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306
Location
New York
Originally Posted by NorCalHD
That is a great candidate but the price point is no different then the M1 v-twin. In syn.
Yeah VR1 prices tend to fluctuate a good amount on Amazon and Walmart. Currently the 20W-50's going for $37/6 qts on Amazon which isn't bad. M1's usually closer to $10/qt, at least those times I checked.
 
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937
Location
Colorado, USA
You're about right on $10 per quart for the Mobil 1. However you're getting a synthetic oil versus a conventional oil in the VR1, for whatever that's worth. Very interesting that JASO is keying on the phosphorus content and not zinc. MA2 came about for bikes with catalytic converters and from that JASO paperwork I see nothing limiting zinc content of any oil to be classified as JASO or JASO MA2, only phosphorus. My knowledge is that zinc content was/is the limiting factor for catalytic converters. Where does phosphorus come in as some type of a limiting characteristic with respect to motorcycle longevity??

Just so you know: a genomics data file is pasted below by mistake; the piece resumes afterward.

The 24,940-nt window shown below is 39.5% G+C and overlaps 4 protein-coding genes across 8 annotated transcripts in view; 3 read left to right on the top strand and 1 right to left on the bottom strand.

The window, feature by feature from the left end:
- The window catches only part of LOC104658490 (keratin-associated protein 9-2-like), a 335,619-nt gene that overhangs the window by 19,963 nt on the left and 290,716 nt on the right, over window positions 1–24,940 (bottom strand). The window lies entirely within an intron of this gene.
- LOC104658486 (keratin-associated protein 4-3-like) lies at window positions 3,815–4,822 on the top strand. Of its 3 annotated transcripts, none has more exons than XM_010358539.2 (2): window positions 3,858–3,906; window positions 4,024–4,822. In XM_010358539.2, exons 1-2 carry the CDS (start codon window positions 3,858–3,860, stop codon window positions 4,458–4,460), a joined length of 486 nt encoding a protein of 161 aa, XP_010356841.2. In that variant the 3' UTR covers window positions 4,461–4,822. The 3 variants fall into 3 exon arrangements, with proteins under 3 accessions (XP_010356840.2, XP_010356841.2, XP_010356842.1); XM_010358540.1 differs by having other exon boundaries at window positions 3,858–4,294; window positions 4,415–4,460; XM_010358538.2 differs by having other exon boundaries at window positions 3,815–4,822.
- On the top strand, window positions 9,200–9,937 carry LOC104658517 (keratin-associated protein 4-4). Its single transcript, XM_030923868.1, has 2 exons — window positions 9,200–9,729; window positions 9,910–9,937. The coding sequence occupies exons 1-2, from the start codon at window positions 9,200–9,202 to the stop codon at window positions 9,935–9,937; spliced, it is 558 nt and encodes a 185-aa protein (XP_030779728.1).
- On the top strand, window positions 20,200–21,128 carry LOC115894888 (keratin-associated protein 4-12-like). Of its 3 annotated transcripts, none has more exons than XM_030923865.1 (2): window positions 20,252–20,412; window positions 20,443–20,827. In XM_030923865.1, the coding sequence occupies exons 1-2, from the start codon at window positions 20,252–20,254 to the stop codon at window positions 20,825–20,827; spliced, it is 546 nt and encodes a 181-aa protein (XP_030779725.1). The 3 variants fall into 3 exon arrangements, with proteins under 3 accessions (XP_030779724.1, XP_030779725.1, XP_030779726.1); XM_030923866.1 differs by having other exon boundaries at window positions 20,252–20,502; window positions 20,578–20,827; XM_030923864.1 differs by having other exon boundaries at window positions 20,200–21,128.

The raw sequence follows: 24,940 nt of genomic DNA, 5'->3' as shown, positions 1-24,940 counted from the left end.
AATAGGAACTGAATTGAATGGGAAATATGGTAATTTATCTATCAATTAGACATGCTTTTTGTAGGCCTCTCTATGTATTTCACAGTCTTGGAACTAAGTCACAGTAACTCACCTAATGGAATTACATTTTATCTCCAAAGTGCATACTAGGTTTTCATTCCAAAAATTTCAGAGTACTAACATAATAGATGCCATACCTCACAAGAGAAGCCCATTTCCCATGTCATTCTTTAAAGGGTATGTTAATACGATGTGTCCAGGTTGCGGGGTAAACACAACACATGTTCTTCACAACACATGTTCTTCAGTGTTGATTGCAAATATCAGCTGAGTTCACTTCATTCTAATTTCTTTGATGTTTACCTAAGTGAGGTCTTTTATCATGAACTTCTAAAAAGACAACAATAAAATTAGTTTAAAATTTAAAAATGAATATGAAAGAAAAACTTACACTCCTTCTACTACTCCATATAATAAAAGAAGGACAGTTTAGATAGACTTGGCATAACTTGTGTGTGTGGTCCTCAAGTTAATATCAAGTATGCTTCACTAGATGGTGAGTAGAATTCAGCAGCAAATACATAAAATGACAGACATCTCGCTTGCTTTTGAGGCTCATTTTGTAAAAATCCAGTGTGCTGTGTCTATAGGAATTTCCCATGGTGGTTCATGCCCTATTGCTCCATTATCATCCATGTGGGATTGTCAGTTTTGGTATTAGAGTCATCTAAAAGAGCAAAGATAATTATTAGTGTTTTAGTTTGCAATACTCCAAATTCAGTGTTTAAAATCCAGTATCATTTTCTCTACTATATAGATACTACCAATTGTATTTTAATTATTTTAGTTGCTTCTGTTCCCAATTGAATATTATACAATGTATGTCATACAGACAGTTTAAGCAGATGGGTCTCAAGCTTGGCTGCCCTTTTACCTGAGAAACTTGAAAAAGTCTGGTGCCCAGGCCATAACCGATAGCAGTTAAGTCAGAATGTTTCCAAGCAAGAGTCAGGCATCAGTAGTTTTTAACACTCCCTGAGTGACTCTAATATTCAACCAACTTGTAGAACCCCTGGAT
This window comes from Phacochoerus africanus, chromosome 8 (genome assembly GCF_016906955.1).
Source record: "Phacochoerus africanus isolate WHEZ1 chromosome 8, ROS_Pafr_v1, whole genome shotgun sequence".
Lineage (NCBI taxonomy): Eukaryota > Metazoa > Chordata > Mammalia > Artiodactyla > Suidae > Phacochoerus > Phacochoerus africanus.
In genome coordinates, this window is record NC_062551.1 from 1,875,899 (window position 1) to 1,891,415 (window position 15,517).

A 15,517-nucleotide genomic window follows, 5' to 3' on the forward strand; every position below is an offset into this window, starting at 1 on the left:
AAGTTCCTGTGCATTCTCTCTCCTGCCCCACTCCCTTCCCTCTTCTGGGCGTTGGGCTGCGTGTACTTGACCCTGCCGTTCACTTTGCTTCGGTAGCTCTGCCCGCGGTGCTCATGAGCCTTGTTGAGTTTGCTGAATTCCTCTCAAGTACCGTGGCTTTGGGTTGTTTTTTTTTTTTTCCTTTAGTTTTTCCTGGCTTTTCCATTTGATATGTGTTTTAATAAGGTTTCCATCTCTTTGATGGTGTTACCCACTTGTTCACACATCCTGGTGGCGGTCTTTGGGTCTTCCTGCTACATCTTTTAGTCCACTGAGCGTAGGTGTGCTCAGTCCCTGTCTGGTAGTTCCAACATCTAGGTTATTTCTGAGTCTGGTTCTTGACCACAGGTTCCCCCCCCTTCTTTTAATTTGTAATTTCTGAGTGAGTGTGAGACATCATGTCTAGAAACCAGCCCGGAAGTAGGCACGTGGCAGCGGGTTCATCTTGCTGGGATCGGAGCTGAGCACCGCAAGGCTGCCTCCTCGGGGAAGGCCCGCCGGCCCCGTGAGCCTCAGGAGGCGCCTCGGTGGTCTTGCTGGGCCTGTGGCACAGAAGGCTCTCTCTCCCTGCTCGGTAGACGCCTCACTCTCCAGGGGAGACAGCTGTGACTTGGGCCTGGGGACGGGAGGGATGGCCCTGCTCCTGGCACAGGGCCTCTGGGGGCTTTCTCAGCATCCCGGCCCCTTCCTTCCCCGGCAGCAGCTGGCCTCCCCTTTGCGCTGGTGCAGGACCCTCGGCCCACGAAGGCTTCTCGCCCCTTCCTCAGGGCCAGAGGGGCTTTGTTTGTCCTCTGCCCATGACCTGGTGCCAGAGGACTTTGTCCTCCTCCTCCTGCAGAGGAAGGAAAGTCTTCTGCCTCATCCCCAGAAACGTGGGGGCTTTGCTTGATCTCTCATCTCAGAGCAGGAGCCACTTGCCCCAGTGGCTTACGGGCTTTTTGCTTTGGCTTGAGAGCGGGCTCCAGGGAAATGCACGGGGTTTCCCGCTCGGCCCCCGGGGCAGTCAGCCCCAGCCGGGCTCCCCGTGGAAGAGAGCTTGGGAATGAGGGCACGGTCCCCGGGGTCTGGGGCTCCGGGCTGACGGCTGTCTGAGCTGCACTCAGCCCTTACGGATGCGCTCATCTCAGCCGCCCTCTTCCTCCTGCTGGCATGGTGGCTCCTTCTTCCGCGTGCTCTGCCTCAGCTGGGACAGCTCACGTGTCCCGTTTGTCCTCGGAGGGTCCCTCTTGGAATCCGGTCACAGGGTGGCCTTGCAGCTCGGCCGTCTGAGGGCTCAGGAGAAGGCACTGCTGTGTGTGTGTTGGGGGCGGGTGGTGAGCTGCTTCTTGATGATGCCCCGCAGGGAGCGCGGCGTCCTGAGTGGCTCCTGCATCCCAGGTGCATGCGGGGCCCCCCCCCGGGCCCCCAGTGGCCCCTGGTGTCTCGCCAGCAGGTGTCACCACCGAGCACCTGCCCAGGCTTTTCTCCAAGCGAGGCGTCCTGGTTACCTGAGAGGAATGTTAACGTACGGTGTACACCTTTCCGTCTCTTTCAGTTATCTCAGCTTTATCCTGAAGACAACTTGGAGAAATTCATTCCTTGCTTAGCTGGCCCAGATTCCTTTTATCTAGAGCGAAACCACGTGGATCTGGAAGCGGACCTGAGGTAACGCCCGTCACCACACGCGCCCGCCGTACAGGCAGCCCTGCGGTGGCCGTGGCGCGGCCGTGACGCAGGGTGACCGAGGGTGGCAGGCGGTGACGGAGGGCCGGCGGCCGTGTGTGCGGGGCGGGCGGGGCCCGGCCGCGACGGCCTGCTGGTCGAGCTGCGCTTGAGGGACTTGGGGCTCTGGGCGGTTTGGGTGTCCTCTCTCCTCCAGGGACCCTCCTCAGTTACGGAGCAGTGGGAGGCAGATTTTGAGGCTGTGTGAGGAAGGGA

NorCalHD

Thread starter
Messages
20
Location
Newcastle
Originally Posted by kschachn
Originally Posted by NorCalHD
I asked about mixing 15w/50 with v-twin 20-50 in a bike that leaves about a quart of oil in the sump that can not be drained. And about the discrepancies of ZDDP and included a link to their own chart: "I would still have to discourage mixing dissimilar SAE grades. They're not formulated with a mixture in mind, so I could not guarantee it would be safe. I'm not sure who VOA is, but the 1200ppm and 1300ppm levels you noted in Mobil 1 15W-50 have been consistent for several years running. I couldn't be sure if someone else's chart is simply outdated, or was never accurate to begin with. Internal security protocols are going to prohibit me from following your link, sorry. Thank you for choosing Mobil, "